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How do magicians pull a rabbit out of a hat?

How 5 Classic magic tricks work

As far back as the first millennium BCE, ancient Mesopotamians relied on the concept of magic as a guiding principle. They used magic in rituals to ward off evil demons, and as an explanation for perplexing natural phenomena. Over many millennia, as our scientific understanding of the world advanced, “magic” evolved into a form of entertainment, popularized by legendary sleight-of-hand artists and illusionists such as Harry Houdini. Today, your typical magic show leaves the audience feeling awe-inspired and wondering how the tricks are done. Well, wonder no more — this is how five classic magic tricks actually work.

Sawing a person in half

It’s impossible to know for certain when a magician first sawed their assistant in half, but one of the earliest recorded instances of the trick was performed by British magician and inventor P.T. Selbit in London in 1920. He debuted the trick to the shock of onlookers, as he seemingly sawed a woman in a box in half and then put her back together, allowing her to leave the box unharmed. In the summer of 1921, Selbit toured the trick throughout the United States, where he encountered pushback from other illusionists claiming to have invented the trick. 

While there are several variations of this illusion, depending on the magician’s personal style, one of the most common methods involves two assistants — one that the audience sees and another hidden inside the box. The trick begins by unveiling a long, thin box, with an assistant already hidden inside, tucked away and contorted at the end where the other person’s feet will be. Then the magician opens the box and invites the other assistant to climb inside and lay down. Once they do, they also contort themselves in a way that leaves an empty middle section to cut through. At this point the magician closes the box, and one assistant pops their head out while the hidden assistant pops their feet out.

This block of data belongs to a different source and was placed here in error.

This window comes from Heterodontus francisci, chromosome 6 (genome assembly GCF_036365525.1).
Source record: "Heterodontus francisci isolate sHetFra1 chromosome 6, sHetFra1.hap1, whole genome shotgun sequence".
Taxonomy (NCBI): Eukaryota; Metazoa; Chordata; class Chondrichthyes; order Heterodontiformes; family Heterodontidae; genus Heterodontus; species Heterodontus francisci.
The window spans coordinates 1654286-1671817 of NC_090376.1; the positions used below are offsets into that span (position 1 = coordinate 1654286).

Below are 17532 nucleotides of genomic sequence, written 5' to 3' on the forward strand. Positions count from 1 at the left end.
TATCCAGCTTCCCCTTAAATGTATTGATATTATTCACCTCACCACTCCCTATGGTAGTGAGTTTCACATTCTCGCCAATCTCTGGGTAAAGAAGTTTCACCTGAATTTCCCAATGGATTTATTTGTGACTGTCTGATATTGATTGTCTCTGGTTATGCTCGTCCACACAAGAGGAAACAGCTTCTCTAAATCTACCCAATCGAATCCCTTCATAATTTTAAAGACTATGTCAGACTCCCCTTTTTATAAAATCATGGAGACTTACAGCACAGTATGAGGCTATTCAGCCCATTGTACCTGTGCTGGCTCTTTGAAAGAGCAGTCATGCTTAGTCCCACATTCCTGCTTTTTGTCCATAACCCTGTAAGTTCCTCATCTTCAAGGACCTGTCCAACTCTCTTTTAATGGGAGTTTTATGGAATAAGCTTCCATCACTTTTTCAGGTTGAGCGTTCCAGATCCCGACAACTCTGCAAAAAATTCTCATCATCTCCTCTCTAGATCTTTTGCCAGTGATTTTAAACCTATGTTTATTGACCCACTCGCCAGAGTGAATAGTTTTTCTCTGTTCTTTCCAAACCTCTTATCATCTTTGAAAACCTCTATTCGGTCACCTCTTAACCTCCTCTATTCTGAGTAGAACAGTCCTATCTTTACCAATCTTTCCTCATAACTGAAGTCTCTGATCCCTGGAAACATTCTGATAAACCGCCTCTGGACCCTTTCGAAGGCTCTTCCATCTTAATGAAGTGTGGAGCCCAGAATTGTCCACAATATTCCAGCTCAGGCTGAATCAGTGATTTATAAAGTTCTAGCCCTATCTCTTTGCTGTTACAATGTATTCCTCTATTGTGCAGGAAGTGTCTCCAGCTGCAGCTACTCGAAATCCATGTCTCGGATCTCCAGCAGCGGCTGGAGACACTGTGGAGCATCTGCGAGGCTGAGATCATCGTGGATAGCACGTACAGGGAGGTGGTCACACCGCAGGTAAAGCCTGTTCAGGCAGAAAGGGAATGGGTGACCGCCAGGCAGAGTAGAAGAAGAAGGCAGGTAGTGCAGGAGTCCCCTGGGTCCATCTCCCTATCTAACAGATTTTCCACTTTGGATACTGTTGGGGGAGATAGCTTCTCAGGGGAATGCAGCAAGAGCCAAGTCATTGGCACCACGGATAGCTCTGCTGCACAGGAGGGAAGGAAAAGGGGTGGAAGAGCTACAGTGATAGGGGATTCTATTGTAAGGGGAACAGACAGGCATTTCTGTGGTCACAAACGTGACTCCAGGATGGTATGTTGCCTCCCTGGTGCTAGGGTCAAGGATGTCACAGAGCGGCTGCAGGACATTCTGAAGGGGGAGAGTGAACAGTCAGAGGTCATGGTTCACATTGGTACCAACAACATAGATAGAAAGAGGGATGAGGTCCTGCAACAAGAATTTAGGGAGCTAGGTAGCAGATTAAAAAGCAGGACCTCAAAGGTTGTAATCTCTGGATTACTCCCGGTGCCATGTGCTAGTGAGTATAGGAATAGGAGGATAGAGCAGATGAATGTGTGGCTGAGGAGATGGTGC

With the two safely separated, the magician takes a saw and cuts through the middle of the box, seemingly slicing their assistant in half. The magician then separates the halves of the box while the head and feet continue to move for added effect.

To end the trick, the magician wheels the boxes back together, says a few magic words, opens the lid, and allows one assistant to climb out unscathed while the other pulls their feet back in and remains hidden inside the box.

Pulling a rabbit out of a hat

The origins of this iconic trick are also murky. One theory points to a Swiss magician in the late 1800s named Louis Apollinaire Christien Emmanuel Comte, known as the “King’s Conjurer.” He performed magic in the courts of three kings of France: Louis XVIII, Charles X, and Louis-Philippe. The rabbit trick was also popularized by Scottish magician John Henry Anderson, who performed the illusion in theatrical spectacles in the 19th century.